The Great Beanie Baby Bubble

Zac Bissonnette Portfolio, 272 pages, $26.95

This book shares some of the strengths and weaknesses of one of the central characters in the story: Ty Warner, the man behind Beanie Babies, who was astonishingly attentive to detail yet emotionally opaque.

"The Great Beanie Baby Bubble: Mass Delusion and the Dark Side of Cute," though, doesn't deliver anything like a good explanation for the delusion.

For anybody not paying attention just before the turn of the century, Beanie Babies were perfectly nice little stuffed animals selling for less than $10. The phenomenon: Far too many adults treated them like artifacts from Tutankhamen's tomb, scrambling to collect and preserve every new variety of Beanie in the sure knowledge that they would only get more valuable.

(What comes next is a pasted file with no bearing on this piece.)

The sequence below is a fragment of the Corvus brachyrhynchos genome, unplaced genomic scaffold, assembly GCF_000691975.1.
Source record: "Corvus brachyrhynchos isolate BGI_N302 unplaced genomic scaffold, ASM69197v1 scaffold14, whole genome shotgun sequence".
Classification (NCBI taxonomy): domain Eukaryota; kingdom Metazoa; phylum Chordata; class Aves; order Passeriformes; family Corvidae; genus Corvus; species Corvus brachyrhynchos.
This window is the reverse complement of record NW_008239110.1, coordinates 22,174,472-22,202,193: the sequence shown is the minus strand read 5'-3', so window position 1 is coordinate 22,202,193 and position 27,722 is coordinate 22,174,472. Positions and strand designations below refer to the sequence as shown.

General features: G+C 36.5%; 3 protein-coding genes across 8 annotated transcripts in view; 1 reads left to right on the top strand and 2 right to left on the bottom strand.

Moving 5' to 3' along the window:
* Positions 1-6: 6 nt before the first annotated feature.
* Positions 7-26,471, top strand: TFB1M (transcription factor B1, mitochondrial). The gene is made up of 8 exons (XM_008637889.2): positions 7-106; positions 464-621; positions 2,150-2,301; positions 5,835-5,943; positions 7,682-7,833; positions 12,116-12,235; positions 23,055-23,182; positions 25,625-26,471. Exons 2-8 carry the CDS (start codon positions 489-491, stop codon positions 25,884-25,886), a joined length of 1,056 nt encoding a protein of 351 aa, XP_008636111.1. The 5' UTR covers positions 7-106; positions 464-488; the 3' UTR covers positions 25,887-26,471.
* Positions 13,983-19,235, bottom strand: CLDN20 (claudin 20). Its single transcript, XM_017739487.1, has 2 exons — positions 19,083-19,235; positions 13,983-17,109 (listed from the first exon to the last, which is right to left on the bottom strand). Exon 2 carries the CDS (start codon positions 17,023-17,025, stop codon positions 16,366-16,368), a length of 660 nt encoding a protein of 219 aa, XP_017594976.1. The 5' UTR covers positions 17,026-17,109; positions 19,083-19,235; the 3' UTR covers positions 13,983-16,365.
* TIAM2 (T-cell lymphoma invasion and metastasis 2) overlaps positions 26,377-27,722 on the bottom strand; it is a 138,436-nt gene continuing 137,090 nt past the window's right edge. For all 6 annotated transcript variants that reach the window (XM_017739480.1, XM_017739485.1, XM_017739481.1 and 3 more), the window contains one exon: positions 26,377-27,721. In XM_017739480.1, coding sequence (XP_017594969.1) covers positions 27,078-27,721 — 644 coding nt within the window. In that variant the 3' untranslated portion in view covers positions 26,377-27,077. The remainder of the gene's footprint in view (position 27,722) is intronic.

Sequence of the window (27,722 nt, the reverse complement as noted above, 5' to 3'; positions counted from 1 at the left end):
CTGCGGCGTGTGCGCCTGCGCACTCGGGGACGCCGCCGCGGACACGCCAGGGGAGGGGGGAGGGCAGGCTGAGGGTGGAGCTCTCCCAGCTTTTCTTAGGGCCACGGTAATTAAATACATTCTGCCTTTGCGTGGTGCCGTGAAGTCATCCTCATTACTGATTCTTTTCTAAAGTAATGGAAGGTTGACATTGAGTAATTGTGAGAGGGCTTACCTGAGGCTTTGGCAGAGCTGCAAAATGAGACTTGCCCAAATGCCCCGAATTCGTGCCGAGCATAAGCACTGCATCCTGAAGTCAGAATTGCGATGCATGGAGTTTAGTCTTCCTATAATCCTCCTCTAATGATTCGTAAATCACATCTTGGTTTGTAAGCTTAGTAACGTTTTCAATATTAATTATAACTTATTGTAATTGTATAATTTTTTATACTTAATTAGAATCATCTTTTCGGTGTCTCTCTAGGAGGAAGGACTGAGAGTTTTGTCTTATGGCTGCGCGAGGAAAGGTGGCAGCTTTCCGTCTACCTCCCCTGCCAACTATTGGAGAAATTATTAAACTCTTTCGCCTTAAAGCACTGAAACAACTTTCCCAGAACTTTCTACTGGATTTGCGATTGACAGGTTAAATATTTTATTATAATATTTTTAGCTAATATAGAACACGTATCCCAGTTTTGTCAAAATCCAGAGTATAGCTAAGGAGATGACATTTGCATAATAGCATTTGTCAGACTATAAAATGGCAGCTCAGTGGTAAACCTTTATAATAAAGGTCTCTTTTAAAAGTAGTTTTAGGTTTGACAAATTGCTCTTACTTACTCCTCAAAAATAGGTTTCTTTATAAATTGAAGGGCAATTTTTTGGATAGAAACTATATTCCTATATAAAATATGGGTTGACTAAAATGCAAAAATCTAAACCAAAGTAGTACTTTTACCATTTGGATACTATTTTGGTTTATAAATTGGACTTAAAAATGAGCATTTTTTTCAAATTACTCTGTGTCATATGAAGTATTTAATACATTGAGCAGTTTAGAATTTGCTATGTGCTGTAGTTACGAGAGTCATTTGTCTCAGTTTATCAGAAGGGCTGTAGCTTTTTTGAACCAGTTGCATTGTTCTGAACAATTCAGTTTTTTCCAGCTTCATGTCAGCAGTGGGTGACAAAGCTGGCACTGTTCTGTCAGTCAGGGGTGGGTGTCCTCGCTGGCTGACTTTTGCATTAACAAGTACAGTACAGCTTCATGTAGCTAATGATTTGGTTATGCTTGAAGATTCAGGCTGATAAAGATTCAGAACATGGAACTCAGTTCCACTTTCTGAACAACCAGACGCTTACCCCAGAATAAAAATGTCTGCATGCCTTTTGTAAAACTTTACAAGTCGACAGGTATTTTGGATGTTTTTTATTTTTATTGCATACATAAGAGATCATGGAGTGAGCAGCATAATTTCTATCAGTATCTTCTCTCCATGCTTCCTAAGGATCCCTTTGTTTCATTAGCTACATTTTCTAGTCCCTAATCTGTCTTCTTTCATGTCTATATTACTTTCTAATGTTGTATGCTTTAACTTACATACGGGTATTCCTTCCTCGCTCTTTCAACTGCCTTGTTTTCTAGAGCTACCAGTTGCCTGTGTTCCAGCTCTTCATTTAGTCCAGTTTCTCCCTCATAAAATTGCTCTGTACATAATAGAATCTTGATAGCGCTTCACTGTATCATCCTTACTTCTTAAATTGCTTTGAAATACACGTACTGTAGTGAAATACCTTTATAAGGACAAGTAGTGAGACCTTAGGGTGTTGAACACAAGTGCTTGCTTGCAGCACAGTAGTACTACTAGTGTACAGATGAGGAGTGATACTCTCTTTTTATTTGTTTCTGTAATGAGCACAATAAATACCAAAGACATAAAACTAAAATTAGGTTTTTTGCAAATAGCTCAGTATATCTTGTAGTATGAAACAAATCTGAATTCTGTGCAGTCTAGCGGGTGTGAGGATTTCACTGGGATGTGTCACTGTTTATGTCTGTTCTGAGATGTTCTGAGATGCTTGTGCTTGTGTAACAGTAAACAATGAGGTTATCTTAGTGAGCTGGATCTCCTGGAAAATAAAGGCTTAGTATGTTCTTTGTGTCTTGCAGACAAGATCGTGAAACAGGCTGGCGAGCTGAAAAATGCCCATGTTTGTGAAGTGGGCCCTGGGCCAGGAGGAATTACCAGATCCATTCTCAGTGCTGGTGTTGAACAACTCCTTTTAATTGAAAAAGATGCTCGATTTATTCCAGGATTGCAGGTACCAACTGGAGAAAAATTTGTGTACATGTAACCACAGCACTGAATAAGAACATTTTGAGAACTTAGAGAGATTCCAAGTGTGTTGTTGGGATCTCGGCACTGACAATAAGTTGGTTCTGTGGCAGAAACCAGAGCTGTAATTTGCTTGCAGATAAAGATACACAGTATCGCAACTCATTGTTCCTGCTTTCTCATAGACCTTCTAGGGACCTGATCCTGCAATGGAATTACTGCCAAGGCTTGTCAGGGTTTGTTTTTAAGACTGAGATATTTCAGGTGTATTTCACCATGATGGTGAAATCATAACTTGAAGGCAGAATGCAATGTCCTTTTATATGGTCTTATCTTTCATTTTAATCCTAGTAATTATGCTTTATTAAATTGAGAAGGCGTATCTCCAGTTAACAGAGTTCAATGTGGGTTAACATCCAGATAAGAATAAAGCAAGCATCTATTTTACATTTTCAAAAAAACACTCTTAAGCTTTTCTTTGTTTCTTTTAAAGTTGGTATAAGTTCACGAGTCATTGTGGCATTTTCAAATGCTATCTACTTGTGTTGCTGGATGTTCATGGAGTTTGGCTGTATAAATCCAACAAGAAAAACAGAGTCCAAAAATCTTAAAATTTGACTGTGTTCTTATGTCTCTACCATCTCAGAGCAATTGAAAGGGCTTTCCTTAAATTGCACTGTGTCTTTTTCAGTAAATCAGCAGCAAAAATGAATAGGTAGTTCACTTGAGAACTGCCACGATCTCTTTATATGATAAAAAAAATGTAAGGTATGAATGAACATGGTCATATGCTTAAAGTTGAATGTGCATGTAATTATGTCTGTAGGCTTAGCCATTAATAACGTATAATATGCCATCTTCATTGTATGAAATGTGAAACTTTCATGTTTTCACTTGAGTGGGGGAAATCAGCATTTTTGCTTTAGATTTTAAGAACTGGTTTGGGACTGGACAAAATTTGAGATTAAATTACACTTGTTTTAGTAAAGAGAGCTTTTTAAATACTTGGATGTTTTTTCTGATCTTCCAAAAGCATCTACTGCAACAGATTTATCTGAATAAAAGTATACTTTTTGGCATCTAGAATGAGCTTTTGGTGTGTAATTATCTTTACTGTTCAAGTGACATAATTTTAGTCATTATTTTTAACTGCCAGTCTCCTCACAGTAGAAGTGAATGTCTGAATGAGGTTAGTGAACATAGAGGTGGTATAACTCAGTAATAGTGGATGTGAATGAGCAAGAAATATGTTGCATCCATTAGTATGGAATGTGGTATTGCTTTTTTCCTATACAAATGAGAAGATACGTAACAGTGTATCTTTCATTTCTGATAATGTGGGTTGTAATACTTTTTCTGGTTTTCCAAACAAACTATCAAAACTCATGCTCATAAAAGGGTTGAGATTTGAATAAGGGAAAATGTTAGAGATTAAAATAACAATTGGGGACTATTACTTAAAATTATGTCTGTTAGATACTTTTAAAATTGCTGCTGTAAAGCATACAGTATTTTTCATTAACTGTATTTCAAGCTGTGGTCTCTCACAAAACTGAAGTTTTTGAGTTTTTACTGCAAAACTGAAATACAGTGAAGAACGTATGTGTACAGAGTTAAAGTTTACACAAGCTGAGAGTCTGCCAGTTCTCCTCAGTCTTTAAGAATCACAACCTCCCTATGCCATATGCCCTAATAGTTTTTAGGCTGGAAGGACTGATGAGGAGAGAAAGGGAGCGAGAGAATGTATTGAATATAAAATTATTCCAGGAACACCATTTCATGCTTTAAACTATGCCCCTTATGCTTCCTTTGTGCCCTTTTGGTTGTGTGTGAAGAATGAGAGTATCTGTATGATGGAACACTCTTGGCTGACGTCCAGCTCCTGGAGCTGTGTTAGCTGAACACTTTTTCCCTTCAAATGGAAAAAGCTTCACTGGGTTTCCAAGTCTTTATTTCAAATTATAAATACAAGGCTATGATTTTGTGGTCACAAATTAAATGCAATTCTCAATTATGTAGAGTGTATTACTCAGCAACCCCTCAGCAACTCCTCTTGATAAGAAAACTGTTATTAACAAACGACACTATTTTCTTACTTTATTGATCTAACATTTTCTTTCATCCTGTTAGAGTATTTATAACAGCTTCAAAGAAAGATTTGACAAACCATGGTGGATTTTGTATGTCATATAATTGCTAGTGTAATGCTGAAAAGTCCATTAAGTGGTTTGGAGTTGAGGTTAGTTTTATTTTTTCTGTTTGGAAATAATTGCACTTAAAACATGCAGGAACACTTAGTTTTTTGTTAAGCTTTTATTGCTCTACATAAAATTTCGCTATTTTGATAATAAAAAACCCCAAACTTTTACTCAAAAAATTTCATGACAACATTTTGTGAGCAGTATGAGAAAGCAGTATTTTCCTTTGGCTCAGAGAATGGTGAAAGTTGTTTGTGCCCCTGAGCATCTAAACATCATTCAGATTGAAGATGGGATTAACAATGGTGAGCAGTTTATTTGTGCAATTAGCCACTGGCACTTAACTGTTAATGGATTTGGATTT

Except, of course, they did not. And collectors spent hundreds and even thousands of dollars on what ended up as they started: Perfectly nice stuffed animals worth less than $10.

We do learn a bit about Warner. He refused to grant an interview but did nothing to stop others from talking. Former employees, business partners and ex-girlfriends described ­Warner as a singularly selfish, calculating and generally unpleasant fellow with a fondness for cosmetic surgery and the potential for the occasional surprising act of generosity. And he has an unmatched focus on the quality of his products, which still sell today, absent the collectible gloss.